By default, the method without any modifier has a default access which means it is accesible in that particular package by any class defined in the same package. So your answer of marking the method public is not the one I expected. I came across this question from a website,
# Assume that class A extends class B, which extends class C. Also all the three classes implement the method test(). How can a method in a class A invoke the test() method defined in class C (without creating a new instance of class C). Select the one correct answer.
1. test(); 2. super.test(); 3. super.super.test(); 4. ::test(); 5. C.test(); 6. It is not possible to invoke test() method defined in C from a method in A.
The answer given was 6. But I feel it is 1. By the way what "Also all the three classes implement the method test()" means from the question above?Did they mean Overriding??
I tried it using the code as below,
and I got the o/p, I'm from the top class. So answer option 1 is correct in the above mentioned question. Anyone corrections on this?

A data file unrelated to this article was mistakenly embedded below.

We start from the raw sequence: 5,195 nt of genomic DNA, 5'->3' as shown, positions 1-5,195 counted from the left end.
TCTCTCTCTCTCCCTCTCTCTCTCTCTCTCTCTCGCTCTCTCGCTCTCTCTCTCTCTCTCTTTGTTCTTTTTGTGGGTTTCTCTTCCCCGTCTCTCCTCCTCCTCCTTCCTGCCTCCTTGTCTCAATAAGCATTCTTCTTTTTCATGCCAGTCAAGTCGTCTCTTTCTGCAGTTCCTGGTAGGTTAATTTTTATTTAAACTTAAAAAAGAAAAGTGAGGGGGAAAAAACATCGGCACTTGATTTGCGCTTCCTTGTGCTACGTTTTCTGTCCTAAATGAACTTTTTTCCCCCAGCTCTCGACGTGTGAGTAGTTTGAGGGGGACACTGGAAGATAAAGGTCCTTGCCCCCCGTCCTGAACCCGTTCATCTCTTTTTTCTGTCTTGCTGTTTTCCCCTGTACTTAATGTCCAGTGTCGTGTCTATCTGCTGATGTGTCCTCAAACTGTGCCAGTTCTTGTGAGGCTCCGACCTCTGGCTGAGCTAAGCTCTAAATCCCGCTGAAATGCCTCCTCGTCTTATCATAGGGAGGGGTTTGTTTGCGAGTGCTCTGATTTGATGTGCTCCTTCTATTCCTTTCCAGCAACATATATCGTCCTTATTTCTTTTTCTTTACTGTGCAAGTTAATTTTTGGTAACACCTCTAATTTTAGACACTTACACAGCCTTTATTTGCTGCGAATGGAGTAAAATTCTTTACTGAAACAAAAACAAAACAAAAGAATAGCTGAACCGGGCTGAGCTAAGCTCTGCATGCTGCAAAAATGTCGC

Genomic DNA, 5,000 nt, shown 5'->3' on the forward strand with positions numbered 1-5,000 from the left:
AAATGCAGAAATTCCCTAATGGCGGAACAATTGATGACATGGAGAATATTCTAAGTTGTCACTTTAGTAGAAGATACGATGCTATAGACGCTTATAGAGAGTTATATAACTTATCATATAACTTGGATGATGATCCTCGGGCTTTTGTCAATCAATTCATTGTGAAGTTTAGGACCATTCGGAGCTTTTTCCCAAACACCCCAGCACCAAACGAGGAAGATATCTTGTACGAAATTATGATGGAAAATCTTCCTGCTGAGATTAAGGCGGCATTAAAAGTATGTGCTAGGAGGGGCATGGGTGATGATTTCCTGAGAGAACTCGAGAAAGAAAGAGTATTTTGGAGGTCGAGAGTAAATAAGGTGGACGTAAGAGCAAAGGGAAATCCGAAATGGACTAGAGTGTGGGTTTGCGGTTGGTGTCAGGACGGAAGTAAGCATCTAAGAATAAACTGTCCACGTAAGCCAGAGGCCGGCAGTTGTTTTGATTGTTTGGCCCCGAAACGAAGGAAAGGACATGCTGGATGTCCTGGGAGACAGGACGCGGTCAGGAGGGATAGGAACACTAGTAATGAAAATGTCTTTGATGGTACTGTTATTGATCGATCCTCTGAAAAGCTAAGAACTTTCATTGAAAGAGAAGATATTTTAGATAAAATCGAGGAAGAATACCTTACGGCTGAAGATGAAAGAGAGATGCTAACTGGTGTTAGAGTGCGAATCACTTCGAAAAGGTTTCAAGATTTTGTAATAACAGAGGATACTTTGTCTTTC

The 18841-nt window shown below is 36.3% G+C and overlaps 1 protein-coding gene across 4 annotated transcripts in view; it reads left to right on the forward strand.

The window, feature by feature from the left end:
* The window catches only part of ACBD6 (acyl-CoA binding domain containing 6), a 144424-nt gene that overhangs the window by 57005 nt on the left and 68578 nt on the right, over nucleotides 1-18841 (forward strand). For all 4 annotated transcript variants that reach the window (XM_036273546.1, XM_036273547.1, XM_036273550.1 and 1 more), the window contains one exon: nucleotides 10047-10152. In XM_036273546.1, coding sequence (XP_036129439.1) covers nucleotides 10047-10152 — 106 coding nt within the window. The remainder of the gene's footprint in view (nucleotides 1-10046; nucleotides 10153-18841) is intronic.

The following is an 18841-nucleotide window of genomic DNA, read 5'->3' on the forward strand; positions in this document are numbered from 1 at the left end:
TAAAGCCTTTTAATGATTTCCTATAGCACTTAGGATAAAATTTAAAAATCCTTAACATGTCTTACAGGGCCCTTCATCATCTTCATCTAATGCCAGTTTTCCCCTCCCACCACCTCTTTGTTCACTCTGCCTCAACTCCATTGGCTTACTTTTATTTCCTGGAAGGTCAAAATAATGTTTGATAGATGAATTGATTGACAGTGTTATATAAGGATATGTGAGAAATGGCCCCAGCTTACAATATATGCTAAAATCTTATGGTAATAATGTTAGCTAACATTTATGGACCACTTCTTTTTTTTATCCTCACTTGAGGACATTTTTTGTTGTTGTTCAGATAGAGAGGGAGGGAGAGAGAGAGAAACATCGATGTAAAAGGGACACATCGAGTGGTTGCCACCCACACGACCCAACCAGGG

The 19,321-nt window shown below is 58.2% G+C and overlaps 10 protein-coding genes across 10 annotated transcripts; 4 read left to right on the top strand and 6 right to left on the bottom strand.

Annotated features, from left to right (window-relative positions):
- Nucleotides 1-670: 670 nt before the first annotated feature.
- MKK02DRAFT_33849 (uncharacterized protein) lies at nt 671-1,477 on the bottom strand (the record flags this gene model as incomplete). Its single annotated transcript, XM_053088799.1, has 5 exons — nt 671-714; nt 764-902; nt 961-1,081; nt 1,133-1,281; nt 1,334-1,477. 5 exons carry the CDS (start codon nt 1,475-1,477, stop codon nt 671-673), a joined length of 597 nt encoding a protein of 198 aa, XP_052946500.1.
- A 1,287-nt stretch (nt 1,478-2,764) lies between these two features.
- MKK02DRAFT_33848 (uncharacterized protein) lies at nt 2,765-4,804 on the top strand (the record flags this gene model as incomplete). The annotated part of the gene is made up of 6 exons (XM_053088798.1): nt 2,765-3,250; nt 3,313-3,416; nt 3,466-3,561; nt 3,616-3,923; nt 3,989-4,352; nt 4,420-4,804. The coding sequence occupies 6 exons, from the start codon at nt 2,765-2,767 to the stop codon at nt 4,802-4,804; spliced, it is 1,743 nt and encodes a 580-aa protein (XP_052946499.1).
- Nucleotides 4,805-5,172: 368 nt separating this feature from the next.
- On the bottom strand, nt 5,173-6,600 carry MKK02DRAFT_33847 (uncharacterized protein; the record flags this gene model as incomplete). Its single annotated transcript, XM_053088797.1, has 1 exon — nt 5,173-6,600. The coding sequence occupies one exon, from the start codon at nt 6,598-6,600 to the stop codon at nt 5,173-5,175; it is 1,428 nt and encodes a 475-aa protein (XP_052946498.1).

Regards, Jothi Shankar Kumar. S [ October 27, 2006: Message edited by: Jothi Shankar Kumar Sankararaj ]
but the question asks you "How to call a method in C from the Class A"
this is not possible because you can only refer to you're immediate superclass
if you want to go further up in the hierarchy then you need to go to Class B and change the code..
run the above code...
and try calling the test() of the Class C if you can with the given options.. you cant... if you want to then call class B's test method by calling super.test() and then from class b's test method call class c's test() method by saying super.test() again
If I comment the test() method in class B, then the call super.test() in Main class will check for the method first in B, if the method is not available, it will check in it's superclass which is A. Ok I understand it now.